I was tired.
Tired beyond belief. Only weeks earlier, I’d had my first baby and I was oh-so-exhausted.
My baby had been up all night with a cold and now he was suffering the aftermath: a blocked button-nose and conjunctivitis. And I was operating on about 36 minutes sleep.
I’d been told by numerous people – professionals and not – that a few drops of breast milk into the affected areas would sort him out. After all, it was liquid gold, right? Liquid. Gold.
So, the morning after the (horrendous) night before, I spent an inordinate amount of time wrestling my baby awkwardly on my lap, with his face poised under my chest. I squeezed milk from my breast, aiming it into his eye or nose.
And do you think any milk hit the bulls eye?
Not a drop. He had it in his hair, on his cheeks, down his neck, in skin folds and creases I never knew existed. Everywhere. Except. My. Target.
Then someone said, “why don’t you just get some milk out with a dropper or syringe and then drop it straight into your baby’s eye?”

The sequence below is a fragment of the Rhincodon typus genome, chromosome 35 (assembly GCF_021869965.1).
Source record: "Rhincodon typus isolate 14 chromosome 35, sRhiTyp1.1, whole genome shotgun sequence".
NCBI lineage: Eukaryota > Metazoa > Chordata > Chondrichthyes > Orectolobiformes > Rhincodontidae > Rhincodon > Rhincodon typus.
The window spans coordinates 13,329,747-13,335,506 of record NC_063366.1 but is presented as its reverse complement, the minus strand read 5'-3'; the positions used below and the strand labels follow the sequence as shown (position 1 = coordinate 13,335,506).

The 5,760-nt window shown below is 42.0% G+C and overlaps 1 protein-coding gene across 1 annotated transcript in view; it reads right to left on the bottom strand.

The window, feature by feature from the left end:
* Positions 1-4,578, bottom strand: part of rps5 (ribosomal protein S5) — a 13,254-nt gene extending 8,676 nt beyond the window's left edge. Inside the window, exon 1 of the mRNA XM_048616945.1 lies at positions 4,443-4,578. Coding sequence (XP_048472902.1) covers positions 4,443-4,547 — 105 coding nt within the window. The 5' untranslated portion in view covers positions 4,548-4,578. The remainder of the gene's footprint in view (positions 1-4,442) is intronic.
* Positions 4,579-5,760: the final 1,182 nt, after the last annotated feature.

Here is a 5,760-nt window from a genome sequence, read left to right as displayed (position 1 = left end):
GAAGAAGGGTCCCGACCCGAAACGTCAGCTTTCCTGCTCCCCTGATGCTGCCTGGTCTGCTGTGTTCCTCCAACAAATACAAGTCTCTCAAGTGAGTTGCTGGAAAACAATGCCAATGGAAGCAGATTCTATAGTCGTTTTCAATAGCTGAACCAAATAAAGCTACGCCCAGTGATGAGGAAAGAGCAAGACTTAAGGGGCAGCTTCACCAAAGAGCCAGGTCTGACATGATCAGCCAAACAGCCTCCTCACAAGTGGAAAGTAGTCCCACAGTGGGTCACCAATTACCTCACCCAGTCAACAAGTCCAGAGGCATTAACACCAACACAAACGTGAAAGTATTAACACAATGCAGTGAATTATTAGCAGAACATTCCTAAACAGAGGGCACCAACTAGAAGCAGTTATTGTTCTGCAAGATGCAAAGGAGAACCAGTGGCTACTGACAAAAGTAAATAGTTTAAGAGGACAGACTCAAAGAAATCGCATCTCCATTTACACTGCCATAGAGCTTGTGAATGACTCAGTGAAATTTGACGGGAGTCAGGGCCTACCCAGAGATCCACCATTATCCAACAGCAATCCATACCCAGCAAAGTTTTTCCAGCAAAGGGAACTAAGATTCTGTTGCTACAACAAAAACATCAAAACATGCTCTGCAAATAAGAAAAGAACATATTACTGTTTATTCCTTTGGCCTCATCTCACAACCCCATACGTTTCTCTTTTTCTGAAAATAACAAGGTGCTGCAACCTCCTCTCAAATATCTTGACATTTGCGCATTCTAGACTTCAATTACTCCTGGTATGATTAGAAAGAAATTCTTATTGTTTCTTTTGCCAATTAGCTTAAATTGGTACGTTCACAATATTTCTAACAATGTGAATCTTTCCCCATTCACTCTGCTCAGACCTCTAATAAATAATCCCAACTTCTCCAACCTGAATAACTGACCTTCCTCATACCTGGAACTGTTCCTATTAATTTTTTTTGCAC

Breast milk can send us all a little batty. Especially the mothers who choose not to have anything to do with it through no fault of their own. Mothers who can’t or won’t breastfeed have often been made to feel they are worthless providers. Research has been throwing them shade for years. Their bottle-fed babies will more likely be sicker and more stupid than their small, breastfed peers.
Recently, scientists who conducted a study of 11,000 British children found no reliable association between breastfeeding and a higher IQ.
Dr Sophie von Stumm from Goldsmiths, University of London, was co-leader of the study published in online journal Public Library of Science ONE.
Mothers around the world will want to give her a big cuddle because she gives common sense a scientific spin.